Optional. If this is True, your users will automatically log in when they click on the activation link in their email. Defaults to False.

For example, you might have something like the following in your Django settings file:

INSTALLED_APPS = (
    'django.contrib.sites',
    'registration', #should be immediately above 'django.contrib.auth'
    'django.contrib.auth',
    # ...other installed applications...
)

ACCOUNT_ACTIVATION_DAYS = 7 # One-week activation window; you may, of course, use a different value.
REGISTRATION_AUTO_LOGIN = True # Automatically log the user in.

Once you’ve done this, run python manage.py migrate to install the model used by the default setup.

Setting up URLs

The default backend includes a Django URLconf which sets up URL patterns for the views in django-registration-redux, as well as several useful views in django.contrib.auth (e.g., login, logout, password change/reset). This URLconf can be found at registration.backends.default.urls, and so can simply be included in your project’s root URL configuration. For example, to place the URLs under the prefix /accounts/, you could add the following to your project’s root URLconf:

(r'^accounts/', include('registration.backends.default.urls')),

Users would then be able to register by visiting the URL /accounts/register/, login (once activated) at /accounts/login/, etc.

Another URLConf is also provided – at registration.auth_urls – which just handles the Django auth views, should you want to put those at a different location.

Templates

The templates in django-registration-redux assume you have a base.html template in your project’s template directory. This base template should include a title, meta, and content block. The title block should allow customization of the <title> tag. The meta block should appear within the <head> tag to allow for custom <meta tags for security reasons. The content block should be within the <body> tag. Other than that, every template needed is included. You can extend and customize the included templates as needed. Some of the templates you’ll probably want to customize are covered here:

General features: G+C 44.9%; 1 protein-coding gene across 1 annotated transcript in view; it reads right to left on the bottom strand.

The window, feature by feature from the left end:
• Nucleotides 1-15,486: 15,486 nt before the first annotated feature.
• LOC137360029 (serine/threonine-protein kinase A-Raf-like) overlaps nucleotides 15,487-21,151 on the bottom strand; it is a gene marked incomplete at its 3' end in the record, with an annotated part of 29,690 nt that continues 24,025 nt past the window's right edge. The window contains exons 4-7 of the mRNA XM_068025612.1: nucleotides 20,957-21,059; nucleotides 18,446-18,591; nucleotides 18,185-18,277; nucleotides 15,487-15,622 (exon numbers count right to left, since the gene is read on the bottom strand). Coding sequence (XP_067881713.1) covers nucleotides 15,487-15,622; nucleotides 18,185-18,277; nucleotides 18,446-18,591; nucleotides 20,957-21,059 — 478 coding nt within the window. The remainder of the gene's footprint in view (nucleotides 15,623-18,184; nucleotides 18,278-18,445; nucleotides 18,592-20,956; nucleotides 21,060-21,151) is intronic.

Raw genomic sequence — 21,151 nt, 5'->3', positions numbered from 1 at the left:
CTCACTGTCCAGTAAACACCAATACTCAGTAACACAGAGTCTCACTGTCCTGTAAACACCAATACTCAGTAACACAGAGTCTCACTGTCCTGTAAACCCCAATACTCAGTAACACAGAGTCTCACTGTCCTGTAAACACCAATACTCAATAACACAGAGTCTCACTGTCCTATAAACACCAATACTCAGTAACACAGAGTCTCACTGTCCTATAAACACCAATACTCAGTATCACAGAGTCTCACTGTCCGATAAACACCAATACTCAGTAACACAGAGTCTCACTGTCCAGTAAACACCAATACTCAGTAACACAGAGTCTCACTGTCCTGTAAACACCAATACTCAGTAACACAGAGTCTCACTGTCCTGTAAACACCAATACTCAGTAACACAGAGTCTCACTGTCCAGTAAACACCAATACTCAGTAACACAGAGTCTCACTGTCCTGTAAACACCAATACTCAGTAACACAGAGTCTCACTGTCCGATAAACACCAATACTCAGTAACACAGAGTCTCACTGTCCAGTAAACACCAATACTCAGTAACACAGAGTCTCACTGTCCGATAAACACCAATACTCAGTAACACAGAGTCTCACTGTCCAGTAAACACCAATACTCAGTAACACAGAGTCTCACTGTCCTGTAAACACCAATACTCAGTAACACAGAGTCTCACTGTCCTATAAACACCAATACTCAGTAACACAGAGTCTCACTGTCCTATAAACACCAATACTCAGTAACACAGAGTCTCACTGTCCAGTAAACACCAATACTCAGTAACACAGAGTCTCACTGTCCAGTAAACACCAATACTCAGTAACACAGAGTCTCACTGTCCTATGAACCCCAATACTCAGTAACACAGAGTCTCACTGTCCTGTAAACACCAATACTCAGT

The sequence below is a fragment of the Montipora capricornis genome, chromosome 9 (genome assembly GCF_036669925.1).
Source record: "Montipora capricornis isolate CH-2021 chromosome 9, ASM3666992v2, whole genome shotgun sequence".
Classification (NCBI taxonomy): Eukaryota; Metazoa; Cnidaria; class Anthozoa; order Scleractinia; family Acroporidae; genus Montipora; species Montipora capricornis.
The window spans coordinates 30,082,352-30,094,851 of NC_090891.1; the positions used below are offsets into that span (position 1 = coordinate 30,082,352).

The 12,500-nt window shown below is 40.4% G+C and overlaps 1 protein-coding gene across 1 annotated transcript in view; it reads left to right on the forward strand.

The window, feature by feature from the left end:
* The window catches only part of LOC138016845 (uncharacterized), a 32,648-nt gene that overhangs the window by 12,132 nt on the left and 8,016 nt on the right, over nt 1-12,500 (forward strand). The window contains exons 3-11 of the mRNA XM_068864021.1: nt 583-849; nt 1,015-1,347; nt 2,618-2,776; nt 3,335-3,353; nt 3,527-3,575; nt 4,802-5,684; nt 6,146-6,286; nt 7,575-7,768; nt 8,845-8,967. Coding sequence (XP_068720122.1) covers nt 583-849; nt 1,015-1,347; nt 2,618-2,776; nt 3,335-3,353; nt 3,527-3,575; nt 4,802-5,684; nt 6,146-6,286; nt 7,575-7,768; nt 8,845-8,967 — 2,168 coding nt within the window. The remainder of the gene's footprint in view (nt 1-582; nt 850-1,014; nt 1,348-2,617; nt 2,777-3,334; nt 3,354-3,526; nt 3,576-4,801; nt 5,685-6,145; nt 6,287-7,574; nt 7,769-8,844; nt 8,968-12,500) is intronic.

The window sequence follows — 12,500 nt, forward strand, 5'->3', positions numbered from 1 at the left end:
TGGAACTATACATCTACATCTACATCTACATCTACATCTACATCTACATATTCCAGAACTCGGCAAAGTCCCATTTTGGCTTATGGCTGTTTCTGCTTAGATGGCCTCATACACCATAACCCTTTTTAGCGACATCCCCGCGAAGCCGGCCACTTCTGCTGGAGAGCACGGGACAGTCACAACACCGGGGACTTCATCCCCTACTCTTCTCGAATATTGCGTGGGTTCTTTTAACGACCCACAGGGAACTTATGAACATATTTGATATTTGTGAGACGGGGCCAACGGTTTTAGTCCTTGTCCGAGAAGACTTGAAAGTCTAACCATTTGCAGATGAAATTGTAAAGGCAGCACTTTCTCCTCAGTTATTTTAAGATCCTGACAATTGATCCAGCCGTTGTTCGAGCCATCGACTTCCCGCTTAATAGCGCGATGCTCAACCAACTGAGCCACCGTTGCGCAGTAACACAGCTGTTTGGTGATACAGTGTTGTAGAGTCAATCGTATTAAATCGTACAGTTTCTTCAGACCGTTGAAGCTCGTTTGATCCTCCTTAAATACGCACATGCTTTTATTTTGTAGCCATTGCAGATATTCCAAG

Note that, with the exception of the templates used for account activation emails, all of these are rendered using a RequestContext and so will also receive any additional variables provided by context processors.

registration/registration_form.html

Used to show the form users will fill out to register. By default, has the following context:

form
The registration form. This will be an instance of some subclass of django.forms.Form; consult Django’s forms documentation for information on how to display this in a template.

registration/registration_complete.html

Used after successful completion of the registration form. This template has no context variables of its own, and should simply inform the user that an email containing account-activation information has been sent.

registration/activate.html

Used if account activation fails. With the default setup, has the following context:

activation_key
The activation key used during the activation attempt.

registration/activation_complete.html

Used after successful account activation. This template has no context variables of its own, and should simply inform the user that their account is now active.

registration/activation_email_subject.txt

Used to generate the subject line of the activation email. Because the subject line of an email must be a single line of text, any output from this template will be forcibly condensed to a single line before being used. This template has the following context:

activation_key
The activation key for the new account.
expiration_days
The number of days remaining during which the account may be activated.
site
An object representing the site on which the user registered; depending on whether django.contrib.sites is installed, this may be an instance of either django.contrib.sites.models.Site (if the sites application is installed) or django.contrib.sites.models.RequestSite (if not). Consult the documentation for the Django sites framework for details regarding these objects’ interfaces.

registration/activation_email.txt

IMPORTANT: If you override this template, you must also override the HTML version (below), or disable HTML emails by adding REGISTRATION_EMAIL_HTML = False to your settings.py.

Used to generate the text body of the activation email. Should display a link the user can click to activate the account. This template has the following context:

activation_key
The activation key for the new account.
expiration_days
The number of days remaining during which the account may be activated.
site
An object representing the site on which the user registered; depending on whether django.contrib.sites is installed, this may be an instance of either django.contrib.sites.models.Site (if the sites application is installed) or django.contrib.sites.models.RequestSite (if not). Consult the documentation for the Django sites framework for details regarding these objects’ interfaces.
user
The new user account

registration/activation_email.html

This template is used to generate the html body of the activation email. Should display the same content as the text version of the activation email.

The context available is the same as the text version of the template.